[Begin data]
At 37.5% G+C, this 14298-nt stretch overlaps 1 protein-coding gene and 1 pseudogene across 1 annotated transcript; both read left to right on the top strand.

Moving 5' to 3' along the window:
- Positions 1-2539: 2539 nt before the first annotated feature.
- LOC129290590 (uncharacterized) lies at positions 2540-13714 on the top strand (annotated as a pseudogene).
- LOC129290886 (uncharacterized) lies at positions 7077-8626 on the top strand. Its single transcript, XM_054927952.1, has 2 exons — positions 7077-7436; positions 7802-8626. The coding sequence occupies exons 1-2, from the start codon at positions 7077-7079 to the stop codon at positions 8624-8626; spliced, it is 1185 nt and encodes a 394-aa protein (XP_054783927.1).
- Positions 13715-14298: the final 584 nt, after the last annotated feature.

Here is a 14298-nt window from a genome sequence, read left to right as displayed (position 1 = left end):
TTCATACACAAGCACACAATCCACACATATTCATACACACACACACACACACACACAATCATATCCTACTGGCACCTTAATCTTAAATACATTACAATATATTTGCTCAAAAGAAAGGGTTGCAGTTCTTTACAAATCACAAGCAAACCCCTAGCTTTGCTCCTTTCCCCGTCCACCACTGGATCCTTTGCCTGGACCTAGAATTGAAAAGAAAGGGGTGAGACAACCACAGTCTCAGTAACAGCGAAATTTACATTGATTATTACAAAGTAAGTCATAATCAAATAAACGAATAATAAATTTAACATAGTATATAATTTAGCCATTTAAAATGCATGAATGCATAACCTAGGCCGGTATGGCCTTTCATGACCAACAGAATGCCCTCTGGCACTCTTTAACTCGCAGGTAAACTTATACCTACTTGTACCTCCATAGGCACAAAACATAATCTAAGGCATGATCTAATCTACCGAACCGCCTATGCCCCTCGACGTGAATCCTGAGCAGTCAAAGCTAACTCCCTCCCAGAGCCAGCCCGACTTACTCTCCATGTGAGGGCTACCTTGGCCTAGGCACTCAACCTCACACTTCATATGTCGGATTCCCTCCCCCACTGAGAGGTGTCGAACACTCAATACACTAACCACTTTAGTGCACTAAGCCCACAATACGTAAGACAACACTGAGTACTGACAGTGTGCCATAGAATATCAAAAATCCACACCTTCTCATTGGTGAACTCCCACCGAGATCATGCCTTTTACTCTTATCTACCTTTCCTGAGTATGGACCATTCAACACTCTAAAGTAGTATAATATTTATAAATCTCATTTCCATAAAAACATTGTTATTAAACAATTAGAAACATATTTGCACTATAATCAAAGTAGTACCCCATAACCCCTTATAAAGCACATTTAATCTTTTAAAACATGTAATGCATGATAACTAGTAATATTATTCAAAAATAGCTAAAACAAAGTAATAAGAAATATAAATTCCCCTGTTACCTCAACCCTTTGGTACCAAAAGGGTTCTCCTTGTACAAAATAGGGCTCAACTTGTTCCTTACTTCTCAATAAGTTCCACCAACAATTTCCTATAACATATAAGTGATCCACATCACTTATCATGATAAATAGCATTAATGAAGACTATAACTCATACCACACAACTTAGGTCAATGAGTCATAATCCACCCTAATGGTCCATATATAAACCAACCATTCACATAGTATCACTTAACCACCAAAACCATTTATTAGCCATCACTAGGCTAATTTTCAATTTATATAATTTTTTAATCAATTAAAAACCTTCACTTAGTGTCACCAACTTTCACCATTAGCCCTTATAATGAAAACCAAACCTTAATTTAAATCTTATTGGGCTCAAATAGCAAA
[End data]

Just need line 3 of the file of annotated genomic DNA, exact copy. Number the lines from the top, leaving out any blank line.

- Positions 1-2539: 2539 nt before the first annotated feature.